Jefferson City, MO, May 9, 2017 – A lawsuit challenging the constitutionality of Senate Bill 638, passed by the Missouri General Assembly in 2016, was filed in Cole County circuit court on May 9th.

The lawsuit claims that the General Assembly ignored the constitutional limits to their legislative authority. The Missouri Constitution includes clauses that prohibit legislators from changing the purpose of a bill or including multiple subjects in one bill.  The lawsuit claims lawmakers violated both provisions, and that it is illegal to make substantive changes to a bill’s title.

The lawsuit is asking the court to strike down the entire bill.

The plaintiff in the challenge is Ron Calzone, a political activist and one of the founding directors of Missouri First, Inc., a think tank devoted to promoting constitutional governance. Although not an attorney, Calzone filed the suit “pro se” (Latin, “for oneself”), in part to demonstrate that the abuses by the General Assembly are so blatant that even a non-lawyer can succeed in legal challenges against some of their bills.

Calzone won a similar case in 2016.  He had challenged SB 672 (2014) on the same grounds as the case filed today.  A Cole County judge not only agreed with the lawsuit’s claims about the unconstitutional procedures used to pass that bill, but the landmark decision also struck down the entire bill.  (Read about it here.)  Past court opinions on procedural challenges usually preserved the original part of the bill.

In spite of the Court’s February 2016 admonition to legislators, they continued to pass bills in violation of the Missouri Constitution.  Senate Bill 638 was one of 21 such bills Missouri First tracked last year.  Calzone plans to challenge more of those 21 bills later this month.

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Flawed Civics Exam Requirement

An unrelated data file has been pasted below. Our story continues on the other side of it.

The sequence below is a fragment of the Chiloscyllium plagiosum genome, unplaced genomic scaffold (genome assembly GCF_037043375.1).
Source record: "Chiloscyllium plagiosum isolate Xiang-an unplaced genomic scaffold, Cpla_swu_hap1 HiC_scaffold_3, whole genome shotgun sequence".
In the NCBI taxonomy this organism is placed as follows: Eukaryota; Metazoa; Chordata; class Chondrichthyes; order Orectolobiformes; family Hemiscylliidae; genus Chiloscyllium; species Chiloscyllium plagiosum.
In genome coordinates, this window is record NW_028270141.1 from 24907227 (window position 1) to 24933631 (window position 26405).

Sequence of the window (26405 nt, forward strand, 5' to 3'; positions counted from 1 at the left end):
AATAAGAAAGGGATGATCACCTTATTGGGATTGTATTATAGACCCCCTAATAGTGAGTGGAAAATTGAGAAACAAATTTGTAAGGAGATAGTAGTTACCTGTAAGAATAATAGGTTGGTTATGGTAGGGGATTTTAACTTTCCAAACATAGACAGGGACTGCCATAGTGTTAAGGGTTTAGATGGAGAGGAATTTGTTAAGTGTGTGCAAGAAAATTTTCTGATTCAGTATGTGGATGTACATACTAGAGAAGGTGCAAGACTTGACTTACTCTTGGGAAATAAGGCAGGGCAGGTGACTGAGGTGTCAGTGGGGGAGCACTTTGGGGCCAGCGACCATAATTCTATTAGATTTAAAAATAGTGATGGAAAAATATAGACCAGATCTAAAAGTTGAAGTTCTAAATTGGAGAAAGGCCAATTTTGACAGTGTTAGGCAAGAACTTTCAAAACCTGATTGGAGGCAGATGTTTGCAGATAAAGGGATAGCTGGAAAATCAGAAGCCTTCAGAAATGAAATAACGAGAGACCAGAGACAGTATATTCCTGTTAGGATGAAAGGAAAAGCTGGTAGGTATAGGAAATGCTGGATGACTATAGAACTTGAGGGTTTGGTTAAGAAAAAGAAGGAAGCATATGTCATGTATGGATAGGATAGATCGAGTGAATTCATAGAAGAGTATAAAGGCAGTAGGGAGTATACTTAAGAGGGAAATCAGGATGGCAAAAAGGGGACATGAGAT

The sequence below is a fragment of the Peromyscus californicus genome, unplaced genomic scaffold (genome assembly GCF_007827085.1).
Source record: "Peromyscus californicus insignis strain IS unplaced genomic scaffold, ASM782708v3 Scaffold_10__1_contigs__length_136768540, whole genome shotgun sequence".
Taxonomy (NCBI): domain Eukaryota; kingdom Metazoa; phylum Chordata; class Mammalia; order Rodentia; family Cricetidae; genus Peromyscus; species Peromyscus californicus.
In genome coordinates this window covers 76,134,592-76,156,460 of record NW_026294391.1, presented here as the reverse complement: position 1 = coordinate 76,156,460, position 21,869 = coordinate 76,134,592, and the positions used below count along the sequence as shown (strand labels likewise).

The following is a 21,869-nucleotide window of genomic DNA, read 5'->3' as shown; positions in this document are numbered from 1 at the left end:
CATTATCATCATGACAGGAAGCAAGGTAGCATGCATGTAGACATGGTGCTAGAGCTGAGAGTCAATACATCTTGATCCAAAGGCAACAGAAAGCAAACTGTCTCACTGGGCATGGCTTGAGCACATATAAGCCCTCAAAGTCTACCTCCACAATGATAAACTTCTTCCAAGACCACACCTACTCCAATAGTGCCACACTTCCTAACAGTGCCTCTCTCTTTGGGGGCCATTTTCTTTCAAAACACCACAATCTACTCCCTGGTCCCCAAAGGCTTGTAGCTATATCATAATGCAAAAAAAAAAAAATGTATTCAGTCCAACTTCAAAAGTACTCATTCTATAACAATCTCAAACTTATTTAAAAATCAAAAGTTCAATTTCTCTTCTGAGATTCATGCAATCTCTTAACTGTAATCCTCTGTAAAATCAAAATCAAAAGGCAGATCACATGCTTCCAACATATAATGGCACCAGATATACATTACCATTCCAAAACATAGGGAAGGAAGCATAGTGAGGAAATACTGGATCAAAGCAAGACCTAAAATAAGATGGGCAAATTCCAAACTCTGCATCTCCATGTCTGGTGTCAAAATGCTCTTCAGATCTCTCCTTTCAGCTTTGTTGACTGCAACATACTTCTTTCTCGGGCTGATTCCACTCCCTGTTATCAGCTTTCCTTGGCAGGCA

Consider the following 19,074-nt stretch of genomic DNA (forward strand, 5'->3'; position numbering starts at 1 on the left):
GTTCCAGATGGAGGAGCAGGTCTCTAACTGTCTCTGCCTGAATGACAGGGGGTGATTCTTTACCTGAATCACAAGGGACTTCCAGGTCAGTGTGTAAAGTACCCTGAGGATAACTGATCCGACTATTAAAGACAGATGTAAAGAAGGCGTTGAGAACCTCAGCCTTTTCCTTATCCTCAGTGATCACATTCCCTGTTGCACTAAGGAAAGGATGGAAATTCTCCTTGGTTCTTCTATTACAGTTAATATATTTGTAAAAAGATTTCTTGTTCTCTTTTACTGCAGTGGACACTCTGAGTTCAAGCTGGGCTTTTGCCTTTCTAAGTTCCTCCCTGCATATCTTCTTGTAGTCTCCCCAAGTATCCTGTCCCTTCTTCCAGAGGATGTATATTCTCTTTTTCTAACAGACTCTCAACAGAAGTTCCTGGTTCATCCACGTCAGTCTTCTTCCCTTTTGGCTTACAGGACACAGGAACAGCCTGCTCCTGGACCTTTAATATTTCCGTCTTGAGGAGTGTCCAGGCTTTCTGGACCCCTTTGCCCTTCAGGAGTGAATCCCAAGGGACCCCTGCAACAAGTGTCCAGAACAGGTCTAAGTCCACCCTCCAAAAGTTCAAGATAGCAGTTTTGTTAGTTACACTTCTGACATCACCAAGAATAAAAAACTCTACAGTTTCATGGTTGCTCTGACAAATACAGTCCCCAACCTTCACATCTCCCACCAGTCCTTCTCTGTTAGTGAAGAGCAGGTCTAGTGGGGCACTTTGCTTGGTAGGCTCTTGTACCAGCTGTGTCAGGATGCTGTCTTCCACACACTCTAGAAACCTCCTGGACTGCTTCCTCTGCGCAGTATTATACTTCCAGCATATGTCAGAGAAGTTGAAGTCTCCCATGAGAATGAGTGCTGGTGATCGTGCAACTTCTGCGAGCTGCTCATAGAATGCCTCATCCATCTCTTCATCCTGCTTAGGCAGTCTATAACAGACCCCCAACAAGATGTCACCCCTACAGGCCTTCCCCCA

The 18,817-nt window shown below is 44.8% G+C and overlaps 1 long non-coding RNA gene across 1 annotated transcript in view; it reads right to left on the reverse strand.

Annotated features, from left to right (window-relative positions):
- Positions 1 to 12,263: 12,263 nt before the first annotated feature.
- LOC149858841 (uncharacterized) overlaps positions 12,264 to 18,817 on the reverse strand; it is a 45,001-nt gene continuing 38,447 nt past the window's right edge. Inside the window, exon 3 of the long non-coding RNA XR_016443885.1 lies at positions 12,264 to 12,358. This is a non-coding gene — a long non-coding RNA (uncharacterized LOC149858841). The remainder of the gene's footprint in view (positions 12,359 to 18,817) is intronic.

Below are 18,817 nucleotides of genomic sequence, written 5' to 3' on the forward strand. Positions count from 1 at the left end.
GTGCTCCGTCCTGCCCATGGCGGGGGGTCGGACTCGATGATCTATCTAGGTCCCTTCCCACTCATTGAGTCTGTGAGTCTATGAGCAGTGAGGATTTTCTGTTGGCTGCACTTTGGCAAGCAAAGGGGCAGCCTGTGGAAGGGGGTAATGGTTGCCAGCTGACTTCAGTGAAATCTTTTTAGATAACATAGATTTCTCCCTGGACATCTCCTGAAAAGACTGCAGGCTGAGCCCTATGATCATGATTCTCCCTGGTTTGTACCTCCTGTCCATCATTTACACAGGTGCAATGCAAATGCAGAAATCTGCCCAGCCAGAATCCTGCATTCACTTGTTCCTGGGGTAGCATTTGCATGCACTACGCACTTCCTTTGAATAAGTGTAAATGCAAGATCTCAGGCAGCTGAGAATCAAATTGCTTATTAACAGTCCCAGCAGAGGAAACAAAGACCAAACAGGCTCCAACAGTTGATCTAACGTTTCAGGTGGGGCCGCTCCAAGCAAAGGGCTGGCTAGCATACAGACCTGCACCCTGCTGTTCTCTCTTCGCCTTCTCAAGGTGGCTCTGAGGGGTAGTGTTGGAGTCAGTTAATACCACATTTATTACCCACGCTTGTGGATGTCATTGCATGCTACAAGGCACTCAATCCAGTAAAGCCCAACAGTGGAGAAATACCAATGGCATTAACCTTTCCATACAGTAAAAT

SB638 was originally introduced by Senator Jean Riddle to create the “Missouri Civics Education Initiative”. It required, as a condition of high school graduation, that all students in public, charter and private schools in Missouri pass an examination on the provisions and principles of American civics. The examination “shall consist of one hundred questions similar to the one hundred questions used by the United States Citizenship and Immigration Services that are administered to applicants for United States citizenship.”

Bills with a likelihood of passing act like avalanches picking up other bills as amendments as they gain mass and momentum on their way toward passage. SB638 jumped from a 4 page bill on this limited topic to one of 58 pages that was an omnibus bill about elementary and secondary education including sections on charters, dyslexia, remediation and gifted education in Missouri schools.

At the time the legislature was debating SB638 state statute already required students to pass “an examination on the provisions and principles of the Constitution of the United States and of the state of Missouri, and in American history, American institutions, and American civics.” [RsMO 170.011] The one hundred questions in Riddle’s bill would either be in addition to those needed to assess the above required areas, or to supplant questions on those topics called out above and included in the Missouri History and Social Studies Learning Standards.